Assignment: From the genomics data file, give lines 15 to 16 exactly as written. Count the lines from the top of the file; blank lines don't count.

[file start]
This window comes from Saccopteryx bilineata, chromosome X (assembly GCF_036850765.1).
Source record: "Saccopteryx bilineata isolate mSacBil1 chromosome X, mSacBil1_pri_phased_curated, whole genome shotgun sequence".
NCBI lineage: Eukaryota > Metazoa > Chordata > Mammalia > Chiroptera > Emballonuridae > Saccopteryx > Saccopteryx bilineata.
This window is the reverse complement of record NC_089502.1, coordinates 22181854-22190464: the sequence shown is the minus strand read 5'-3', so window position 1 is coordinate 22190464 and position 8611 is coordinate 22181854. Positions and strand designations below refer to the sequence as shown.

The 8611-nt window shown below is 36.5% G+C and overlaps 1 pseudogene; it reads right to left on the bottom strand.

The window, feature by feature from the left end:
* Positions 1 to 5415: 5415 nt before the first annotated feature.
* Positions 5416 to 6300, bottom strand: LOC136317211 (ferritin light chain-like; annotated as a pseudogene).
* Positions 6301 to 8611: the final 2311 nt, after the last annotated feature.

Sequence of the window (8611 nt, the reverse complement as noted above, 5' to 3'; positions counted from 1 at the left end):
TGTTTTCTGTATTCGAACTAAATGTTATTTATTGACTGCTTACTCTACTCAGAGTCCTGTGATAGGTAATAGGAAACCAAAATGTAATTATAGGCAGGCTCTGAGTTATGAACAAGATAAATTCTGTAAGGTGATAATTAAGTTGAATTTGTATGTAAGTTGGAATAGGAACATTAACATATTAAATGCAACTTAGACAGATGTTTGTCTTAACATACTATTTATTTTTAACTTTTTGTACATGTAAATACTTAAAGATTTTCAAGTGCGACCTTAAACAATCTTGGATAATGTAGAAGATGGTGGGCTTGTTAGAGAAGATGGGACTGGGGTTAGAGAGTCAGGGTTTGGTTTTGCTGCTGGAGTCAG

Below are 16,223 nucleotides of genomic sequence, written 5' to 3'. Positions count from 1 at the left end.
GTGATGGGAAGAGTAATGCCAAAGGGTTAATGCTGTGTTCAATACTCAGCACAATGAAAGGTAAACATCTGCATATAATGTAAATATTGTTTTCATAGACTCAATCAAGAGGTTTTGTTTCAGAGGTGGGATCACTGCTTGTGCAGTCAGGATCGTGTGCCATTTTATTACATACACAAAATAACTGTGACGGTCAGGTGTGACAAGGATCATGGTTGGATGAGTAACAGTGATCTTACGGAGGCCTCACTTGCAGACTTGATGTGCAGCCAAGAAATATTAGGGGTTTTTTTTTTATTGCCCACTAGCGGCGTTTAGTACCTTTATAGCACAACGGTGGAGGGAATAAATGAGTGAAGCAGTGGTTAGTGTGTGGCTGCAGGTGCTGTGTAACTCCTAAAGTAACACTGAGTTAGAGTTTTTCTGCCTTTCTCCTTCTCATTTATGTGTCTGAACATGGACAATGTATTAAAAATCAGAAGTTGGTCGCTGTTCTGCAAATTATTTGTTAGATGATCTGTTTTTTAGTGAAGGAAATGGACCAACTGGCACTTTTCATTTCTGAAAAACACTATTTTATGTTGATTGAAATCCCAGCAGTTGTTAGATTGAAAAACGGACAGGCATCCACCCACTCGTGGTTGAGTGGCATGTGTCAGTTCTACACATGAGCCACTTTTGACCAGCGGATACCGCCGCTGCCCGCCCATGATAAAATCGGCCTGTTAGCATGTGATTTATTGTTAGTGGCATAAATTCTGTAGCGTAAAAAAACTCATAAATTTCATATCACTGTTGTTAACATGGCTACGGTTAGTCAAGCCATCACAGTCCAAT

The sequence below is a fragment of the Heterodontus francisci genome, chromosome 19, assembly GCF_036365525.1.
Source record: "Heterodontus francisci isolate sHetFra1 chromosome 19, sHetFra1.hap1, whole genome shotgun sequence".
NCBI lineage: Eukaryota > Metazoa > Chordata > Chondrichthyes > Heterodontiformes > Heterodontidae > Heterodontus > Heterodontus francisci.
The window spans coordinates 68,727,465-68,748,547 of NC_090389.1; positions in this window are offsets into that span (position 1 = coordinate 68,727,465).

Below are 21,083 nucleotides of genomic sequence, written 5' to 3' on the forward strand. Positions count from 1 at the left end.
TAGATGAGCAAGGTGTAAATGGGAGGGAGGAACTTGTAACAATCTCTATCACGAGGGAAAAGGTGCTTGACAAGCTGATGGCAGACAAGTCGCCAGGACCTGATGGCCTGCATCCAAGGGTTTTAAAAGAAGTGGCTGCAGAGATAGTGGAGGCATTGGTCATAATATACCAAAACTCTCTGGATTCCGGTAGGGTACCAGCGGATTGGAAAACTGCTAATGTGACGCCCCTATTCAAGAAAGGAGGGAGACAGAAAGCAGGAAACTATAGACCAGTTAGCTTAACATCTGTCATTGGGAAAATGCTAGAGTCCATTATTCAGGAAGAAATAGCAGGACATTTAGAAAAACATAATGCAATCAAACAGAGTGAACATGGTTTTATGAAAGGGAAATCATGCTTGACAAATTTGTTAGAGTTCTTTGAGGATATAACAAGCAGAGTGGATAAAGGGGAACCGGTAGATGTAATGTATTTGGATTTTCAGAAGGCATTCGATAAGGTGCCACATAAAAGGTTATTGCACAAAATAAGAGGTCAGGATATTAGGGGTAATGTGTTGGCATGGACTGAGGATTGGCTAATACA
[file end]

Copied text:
Source record: "Heterodontus francisci isolate sHetFra1 chromosome 19, sHetFra1.hap1, whole genome shotgun sequence".
NCBI lineage: Eukaryota > Metazoa > Chordata > Chondrichthyes > Heterodontiformes > Heterodontidae > Heterodontus > Heterodontus francisci.